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Connect three: why Sullinger-Olynyk-Wallace works

With Rondo still rehabbing his knee, the Celtics have turned to an unlikely trio to generate offense.

David Butler II-USA TODAY Sports

Brad Stevens' offense is a quick trigger system.  The ball is supposed to be in constant motion (and for what it's worth, Jeff Green's comments about the a**hole mentality coming back worry me a little); if you're not taking an open jumper or making a move, swing it to the other side of the floor.  You force the defense to make multiple decisions on their coverage until you can take advantage of a crack when it's open.

While Jared Sullinger, Kelly Olynyk, and Gerald Wallace seem as unlikely a trio as Avery Bradley and Jordan Crawford a back court duo, it works for so many reasons.  In their own words:

Sullinger: "Very unselfish players. I mean, honestly, everybody's very unselfish, but they just always move, especially Kelly and Gerald. I don't know about myself. I don't think I'll be moving like them. They're constantly moving, constantly open, so it's easy to find them."

Olynyk: "Guys are making hard cuts, setting good screens. You want to reward them for that kind of stuff. Any time you get other people involved and make people around you better, that's a great thing to do in the game of basketball."

Wallace: "They're able to spread the floor. I'm a slasher. I'm a guy who likes to get to the rim and cut. Those guys are able to spread the floor, pop back, shoot 3′s, knock down the 15-footers and it opens up the middle of the floor for me to cut and drive. And then on top of that, when I'm cutting, those guys with the ball I think they're great passers. They're able to make the passes that I need when I'm cutting. I think that's what benefits all of our games."

One more quote from Stevens on Wallace: "The one thing I've learned about Gerald Wallace in my short time knowing him is he's going to give it everything he has, regardless of whether it's in practice, an exhibition game or a regular-season game.  That guy plays hard, and it'll be good. I think that sets a really good tone for our team."  At 31, Gerald Wallace may not have the talent and upside that Jeff Green does today, but he knows who he is and what he does best.  It was just a preseason game, but Crash was at his best last night and it's no surprise that he flourished while paired with Sullinger and Olynyk.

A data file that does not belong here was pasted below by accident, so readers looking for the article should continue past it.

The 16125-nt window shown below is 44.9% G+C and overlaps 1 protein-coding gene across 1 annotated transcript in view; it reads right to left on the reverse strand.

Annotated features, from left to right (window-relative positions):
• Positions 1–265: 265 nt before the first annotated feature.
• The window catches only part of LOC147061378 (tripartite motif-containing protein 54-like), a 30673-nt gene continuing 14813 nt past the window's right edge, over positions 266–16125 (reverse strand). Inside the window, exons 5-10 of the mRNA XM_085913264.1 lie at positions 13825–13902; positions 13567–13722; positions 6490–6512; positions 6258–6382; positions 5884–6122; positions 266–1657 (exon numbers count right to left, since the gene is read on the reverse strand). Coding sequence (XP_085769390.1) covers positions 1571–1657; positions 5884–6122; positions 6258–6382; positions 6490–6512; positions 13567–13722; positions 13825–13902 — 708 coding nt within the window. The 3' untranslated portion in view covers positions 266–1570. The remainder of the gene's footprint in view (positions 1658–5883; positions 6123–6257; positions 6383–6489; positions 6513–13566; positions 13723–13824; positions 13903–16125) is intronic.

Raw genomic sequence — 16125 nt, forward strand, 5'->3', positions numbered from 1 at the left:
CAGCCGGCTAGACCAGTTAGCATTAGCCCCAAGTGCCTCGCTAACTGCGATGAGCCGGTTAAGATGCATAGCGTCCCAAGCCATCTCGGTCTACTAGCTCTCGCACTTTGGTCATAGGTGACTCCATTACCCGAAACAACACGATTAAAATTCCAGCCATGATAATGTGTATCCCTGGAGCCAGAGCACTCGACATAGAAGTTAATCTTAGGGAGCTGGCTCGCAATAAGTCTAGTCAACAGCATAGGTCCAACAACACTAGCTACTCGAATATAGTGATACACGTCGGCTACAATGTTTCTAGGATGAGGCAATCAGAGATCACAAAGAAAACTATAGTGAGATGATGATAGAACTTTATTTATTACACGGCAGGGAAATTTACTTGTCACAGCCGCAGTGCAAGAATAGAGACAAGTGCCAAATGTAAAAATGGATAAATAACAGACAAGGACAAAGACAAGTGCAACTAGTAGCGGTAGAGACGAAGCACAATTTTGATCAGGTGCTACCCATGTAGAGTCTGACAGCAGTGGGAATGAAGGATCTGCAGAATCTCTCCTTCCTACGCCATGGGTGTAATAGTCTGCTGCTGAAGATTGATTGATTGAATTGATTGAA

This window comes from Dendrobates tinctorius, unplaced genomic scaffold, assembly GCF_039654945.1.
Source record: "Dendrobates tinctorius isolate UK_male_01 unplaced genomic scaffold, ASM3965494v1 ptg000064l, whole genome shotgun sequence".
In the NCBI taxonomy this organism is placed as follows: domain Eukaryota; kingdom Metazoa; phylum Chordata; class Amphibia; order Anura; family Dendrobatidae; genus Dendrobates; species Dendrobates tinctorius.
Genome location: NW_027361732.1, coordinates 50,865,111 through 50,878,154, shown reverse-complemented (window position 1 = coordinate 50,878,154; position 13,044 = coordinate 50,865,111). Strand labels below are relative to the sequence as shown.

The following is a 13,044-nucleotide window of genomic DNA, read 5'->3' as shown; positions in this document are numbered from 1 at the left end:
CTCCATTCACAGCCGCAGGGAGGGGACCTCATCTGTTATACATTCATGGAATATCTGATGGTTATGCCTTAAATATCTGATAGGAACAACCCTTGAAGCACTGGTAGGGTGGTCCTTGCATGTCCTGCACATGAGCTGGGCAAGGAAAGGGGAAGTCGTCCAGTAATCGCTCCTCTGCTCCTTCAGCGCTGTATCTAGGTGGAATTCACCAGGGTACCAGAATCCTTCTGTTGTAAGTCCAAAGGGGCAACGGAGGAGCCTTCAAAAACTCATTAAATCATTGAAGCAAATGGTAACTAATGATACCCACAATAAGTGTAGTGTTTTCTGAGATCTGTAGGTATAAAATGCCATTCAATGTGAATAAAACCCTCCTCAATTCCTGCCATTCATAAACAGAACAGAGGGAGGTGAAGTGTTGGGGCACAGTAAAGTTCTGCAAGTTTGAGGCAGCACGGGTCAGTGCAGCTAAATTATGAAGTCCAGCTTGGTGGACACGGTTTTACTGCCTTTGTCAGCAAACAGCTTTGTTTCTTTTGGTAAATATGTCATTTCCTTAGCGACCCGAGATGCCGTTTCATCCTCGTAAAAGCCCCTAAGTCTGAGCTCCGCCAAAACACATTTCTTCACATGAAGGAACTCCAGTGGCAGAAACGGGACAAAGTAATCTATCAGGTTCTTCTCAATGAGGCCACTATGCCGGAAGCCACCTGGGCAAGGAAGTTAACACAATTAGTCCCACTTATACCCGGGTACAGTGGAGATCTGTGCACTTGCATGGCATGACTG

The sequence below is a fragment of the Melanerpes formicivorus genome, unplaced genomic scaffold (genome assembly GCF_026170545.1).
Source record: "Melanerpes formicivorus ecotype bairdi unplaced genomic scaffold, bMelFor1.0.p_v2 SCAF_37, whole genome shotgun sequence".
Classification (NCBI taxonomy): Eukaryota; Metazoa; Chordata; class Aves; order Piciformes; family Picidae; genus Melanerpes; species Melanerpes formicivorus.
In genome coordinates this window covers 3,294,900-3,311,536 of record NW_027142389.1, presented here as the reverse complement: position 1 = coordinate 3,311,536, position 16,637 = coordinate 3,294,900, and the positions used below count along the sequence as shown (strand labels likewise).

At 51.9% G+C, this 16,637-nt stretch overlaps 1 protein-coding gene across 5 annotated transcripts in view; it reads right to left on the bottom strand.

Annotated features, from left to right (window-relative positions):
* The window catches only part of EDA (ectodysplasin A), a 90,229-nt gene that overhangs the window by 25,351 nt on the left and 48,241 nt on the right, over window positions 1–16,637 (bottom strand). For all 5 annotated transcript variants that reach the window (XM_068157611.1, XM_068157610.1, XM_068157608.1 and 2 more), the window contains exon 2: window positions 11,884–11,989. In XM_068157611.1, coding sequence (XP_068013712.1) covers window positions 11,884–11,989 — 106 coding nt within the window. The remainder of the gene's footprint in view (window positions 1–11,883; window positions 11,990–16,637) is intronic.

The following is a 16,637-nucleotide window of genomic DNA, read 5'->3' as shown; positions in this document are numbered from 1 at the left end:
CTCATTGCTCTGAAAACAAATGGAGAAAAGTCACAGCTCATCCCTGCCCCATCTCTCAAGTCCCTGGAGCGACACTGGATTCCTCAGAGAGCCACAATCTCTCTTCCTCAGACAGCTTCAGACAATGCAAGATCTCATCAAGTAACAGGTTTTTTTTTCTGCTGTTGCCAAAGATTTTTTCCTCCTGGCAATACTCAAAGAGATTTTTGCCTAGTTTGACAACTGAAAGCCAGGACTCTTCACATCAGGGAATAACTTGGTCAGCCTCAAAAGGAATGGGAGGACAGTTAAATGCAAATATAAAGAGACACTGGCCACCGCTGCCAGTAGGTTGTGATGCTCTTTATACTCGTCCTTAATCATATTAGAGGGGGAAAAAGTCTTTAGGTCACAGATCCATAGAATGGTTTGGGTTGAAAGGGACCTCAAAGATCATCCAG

Olynyk is a point guard at heart and you could see those PG instincts at work Monday night against the Raptors.  He got a lot of touches above the free throw line in decision-making positions.  That forced his man (often times, fellow seven footer Jonas Valanciunas) outside of the paint, freeing up the lane for cutters (Wallace) and bangers (Sullinger).  Sullinger, like a fish in water, wreaked havoc in the key.  It's not hyperbole when Heinsohn gushes about Sully's ability to root out space and be in perfect position for a pass or a rebound.

With all three working together, it becomes that final scene in The Avengers with Hulk smashing on the ground, Ironman zipping through the air, and Thor swinging that hammer.  The set starts with all three players in positions of strength: Olynyk at the top of the key, Wallace on the wing, and Sullinger on the low block:


Early in the game, Olynyk caught the ball in rotation. 1) Instead of facing up and going into a triple threat, he swung it quickly to Wallace. 2) Sullinger fakes a ball screen.  The defense overcompensates expecting a Crash drive. 3) As soon as Sullinger's defender (Hansbrough, I think) overplayed the strong side, Sullinger sealed him off, Wallace touch-passed it back to Olynyk, and 4) Olynyk found Sullinger below the basket for a layup. The ball didn't touch the ground once.


Later, same starting position, different action. Olynyk tries to pass to Wallace free throw line extended but Rudy Gay denies the ball. 1) Gay's aggressiveness sets Sullinger up for back pick and 2) Wallace cuts through the paint to the opposite corner three.  Wallace draws the attention of two defenders so 3) Olynyk dribble hands off to Sullinger and sets a pick.  4) Sullinger and Olynyk play pick-and-roll with one defender and another defender out of position.


With Toronto's defense not sagging as much and face guarding man-to-man, Olynyk and Sullinger set a double screen for Wallace.  1) Sullinger picks the initial defender and Olynyk passes to Wallace on the move and 2) sets another screen for the trail defender.  3) Wallace hard lines to the rim with a rolling Sullinger on his left and Olynyk popping to the free throw line for a jumper.

It's basketball poetry in motion.  Sullinger's still trying to catch his breath after spending eight months rehabbing his back, Olynyk is still adjusting to the speed of the NBA game, and Wallace is getting used to his new surroundings, but it's a promising start.

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